Strengths and Limitations

    This study can potentially add to the knowledge that technological solutions may meet the needs of mothers during the postpartum period. This study explored some original co-creating methods that were drafted and exploited in collaboration with a group of experts for the co-created study design. The methods were therefore rigorous and strong. In addition, the participants came from all fields we wanted to represent within the focus groups.

    However, our study also presented some potential biases. First, the sample was composed of voluntary participants, which can limit the extrapolation of the results to all mothers in Belgium. Second, having both parents and professionals together in the first workshop could represent a bias. Indeed, parents might not have felt comfortable raising certain issues or disclosing certain information while health care professionals were in the room. Nevertheless, none of the participants knew each other or even had met before and exchanges between parents and professionals were very relaxed during the whole workshop.

    Conclusions

    Although the human and psychological components remain very important in the postpartum period, many interesting technological solutions can be used to address the needs of mothers. Technology could be a great ally for meeting the needs of mothers during the postpartum period. The technology could help to reliably inform parents, boost their security senses, and give them the tools to find the right people. Nevertheless, these technologies must be tested among mothers’ cohorts in clinical trials.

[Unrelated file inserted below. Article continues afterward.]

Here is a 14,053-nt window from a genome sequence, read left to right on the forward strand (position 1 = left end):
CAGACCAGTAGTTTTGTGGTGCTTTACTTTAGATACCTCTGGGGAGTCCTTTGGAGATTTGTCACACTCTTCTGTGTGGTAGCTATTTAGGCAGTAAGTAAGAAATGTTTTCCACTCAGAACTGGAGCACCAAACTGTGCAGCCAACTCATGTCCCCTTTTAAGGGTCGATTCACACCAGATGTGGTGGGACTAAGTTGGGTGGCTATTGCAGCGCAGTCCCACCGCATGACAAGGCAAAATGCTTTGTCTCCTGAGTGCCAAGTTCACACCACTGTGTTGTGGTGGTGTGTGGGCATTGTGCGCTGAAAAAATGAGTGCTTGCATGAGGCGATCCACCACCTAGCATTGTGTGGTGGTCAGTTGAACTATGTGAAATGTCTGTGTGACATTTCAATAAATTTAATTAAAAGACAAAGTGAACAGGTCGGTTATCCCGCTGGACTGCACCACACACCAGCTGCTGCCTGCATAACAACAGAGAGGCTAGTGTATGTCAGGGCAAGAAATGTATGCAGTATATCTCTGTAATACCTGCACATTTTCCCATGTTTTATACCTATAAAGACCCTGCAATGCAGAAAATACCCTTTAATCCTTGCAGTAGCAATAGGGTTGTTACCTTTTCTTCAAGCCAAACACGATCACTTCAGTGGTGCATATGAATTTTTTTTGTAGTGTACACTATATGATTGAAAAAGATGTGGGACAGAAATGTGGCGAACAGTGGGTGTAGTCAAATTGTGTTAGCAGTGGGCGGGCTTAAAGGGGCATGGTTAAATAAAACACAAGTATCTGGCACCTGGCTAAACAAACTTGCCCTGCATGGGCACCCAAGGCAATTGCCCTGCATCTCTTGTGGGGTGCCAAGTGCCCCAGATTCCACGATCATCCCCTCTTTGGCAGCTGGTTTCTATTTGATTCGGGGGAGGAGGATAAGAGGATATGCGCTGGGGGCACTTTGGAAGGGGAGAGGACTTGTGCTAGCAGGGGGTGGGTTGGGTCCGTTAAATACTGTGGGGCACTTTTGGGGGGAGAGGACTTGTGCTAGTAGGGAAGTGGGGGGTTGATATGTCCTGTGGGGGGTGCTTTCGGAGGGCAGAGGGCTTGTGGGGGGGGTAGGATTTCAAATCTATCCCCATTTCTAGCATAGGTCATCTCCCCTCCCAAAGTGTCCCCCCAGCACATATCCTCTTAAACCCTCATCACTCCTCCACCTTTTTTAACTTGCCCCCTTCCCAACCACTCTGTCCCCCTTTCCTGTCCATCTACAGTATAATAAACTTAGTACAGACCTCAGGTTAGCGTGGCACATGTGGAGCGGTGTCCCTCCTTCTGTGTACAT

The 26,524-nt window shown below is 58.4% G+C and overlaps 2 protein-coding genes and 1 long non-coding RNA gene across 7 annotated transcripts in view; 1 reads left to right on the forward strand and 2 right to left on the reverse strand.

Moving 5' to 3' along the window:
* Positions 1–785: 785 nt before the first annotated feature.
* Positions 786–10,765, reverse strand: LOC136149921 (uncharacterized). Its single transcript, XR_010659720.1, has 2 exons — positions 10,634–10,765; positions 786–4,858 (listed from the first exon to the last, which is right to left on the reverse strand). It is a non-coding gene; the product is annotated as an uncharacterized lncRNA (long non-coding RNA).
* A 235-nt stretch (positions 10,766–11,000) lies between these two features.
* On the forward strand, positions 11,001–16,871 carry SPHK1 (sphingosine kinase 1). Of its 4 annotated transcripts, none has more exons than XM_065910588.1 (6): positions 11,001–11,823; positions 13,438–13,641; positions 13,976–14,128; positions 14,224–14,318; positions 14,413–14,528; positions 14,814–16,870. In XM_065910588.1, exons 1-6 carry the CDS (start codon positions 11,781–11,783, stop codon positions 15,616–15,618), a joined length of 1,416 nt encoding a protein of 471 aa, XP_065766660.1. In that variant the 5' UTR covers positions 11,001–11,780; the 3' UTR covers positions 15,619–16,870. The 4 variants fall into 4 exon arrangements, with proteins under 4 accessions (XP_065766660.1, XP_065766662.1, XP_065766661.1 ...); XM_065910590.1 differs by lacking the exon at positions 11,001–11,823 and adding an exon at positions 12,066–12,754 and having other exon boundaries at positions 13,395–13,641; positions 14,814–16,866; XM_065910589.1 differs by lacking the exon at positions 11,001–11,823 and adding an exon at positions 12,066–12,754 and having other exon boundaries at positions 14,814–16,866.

Acknowledgments

    The authors would like to thank everyone who participated in the preparation of this manuscript, particularly all of the mothers, fathers, health professionals, and technology experts who participated in the co-creating workshops.

    Authors' Contributions

    JS, OB, PE, LV, AA, and JYR conceived the study and developed the hypotheses. JS, LV, AA, and MO conceived the workshop protocols. JS, LV, AA, and MO were responsible for data collection. JS was responsible for data management and data analyses. JS wrote the drafts of the article under the supervision of OB and PE. All authors have read, reviewed, and approved the final manuscript.

    Conflicts of Interest

    None declared.

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    Abbreviations

    WeLL: Wallonia e-health Living Lab


    Edited by G Eysenbach; submitted 17.10.16; peer-reviewed by C Mahony, DB Danbjørg; comments to author 16.01.17; revised version received 03.03.17; accepted 20.03.17; published 03.05.17

    ©Justine Slomian, Patrick Emonts, Lara Vigneron, Alessandro Acconcia, Jean-Yves Reginster, Mina Oumourgh, Olivier Bruyère. Originally published in JMIR Research Protocols (http://www.researchprotocols.org), 03.05.2017.